What is a debtor in possession (DIP)?
A debtor in possession (PID) is a person or company who has filed for Chapter 11 bankruptcy protection, but who still has property to which creditors have a lien or a lien. ‘another security. A PID can continue to do business using these assets, but must seek court approval for any action that is outside the scope of normal business activities. The DIP must also keep accurate financial records, insure all assets, and file the appropriate tax returns.
Rights as Debtor in Possession (DIP)
The main advantage of DIP status is, of course, the ability to continue to manage a business, albeit with the power and the obligation to do so in the best interest of any creditor. After Chapter 11 bankruptcy, the debtor must close the bank accounts they used before filing and open new ones that name the DIP and their status on the account.
A company’s actions as a DIP are tightly regulated by the courts, but the statute may allow it to recover certain assets.
From that point on, a number of decisions that the debtor could have previously made alone must now be approved by a court. Provided they obtain this authorization, a DIP can however obtain financing from the debtor in possession (DIP financing) which can help maintain the solvency of the business until its sale.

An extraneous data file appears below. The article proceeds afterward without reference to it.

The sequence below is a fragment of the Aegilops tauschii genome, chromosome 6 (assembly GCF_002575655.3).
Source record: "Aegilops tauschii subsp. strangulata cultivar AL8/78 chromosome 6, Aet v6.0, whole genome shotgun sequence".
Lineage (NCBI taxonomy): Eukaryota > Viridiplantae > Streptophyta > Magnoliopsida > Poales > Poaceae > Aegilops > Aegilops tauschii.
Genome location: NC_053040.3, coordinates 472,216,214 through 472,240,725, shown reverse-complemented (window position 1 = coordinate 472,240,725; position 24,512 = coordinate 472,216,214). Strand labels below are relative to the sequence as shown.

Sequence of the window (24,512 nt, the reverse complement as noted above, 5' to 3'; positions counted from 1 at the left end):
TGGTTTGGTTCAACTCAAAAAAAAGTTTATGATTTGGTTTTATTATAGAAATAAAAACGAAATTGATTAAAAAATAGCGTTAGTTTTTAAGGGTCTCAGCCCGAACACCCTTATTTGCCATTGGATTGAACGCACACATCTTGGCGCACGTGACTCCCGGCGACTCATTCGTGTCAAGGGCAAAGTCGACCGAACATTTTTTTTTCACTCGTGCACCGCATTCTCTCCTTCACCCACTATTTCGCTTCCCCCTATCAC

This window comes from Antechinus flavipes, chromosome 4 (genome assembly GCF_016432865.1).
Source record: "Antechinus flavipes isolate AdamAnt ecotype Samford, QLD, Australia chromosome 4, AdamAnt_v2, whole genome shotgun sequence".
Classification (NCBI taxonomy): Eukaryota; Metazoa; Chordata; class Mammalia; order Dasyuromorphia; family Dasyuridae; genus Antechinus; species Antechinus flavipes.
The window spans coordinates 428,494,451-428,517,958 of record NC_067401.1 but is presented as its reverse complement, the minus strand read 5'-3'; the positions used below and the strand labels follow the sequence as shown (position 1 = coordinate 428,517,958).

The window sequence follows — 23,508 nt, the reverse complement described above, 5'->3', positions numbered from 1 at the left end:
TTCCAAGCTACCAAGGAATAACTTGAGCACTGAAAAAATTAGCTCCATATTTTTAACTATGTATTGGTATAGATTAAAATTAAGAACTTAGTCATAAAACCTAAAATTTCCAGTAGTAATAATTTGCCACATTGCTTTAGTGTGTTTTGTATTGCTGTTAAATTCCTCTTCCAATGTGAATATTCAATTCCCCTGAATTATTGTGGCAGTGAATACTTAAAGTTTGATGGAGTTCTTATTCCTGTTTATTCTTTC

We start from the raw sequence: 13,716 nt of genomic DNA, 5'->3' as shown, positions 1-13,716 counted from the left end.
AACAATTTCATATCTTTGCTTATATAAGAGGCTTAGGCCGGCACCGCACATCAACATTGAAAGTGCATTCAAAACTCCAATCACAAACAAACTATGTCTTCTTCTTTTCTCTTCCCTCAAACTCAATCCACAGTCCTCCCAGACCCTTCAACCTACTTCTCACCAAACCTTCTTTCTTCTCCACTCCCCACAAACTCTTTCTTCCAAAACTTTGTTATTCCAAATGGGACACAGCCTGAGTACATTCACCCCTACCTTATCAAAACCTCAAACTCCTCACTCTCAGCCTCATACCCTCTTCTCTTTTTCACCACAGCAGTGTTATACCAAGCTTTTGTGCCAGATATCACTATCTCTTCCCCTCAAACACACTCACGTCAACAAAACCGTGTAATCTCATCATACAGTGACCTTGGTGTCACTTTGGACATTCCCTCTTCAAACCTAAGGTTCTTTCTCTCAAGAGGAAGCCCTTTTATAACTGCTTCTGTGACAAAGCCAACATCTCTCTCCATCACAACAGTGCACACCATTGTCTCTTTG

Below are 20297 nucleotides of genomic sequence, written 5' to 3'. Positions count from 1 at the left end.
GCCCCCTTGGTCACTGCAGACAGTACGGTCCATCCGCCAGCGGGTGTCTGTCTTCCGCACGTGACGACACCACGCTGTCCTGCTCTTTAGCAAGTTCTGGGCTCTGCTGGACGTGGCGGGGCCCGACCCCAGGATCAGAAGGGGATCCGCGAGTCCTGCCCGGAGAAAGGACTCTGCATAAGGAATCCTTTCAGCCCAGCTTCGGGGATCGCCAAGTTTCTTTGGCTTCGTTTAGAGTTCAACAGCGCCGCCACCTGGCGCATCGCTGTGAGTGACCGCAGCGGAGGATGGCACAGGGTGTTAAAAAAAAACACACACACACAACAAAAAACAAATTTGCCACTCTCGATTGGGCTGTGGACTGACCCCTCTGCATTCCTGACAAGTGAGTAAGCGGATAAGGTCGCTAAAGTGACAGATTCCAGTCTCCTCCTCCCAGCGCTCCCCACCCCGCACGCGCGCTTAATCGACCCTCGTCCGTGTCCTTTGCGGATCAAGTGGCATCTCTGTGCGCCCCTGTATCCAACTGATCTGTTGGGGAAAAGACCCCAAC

A debtor in possession can sometimes even keep property by paying the creditor at fair market value, again if the court approves the sale. For example, a debtor may seek to buy back his personal car (a depreciated asset) so that he can use it for work or find work to reimburse the creditor.
Obligations as debtor in possession (DIP)
A debtor in possession must not only act in the best interest of the creditors, but also of the employees of the business. Wages must be paid and deductions must be made, withholding funds used to deposit taxes and pay both the employees and the employers of FICA.
Other expenses are tightly regulated. For example, the debtor cannot repay any debt contracted before filing for bankruptcy, unless it is authorized by the Bankruptcy Code or approved by the court. DIP also cannot pledge corporate assets or employ and pay professionals without the same authorization.
Likewise, unless the court decides otherwise, federal, state and local tax returns must continue to be filed when due, or with extensions requested by the PID if necessary. The DIP must also maintain adequate insurance on estate assets – and be able to document this coverage – and must provide periodic reports on the financial health of the business.
If the debtor does not fulfill these obligations or does not comply with court orders, the DIP designation can be terminated, after which the court will appoint a trustee to manage the business. This step can make it more difficult for the debtor to save his business and settle his debts.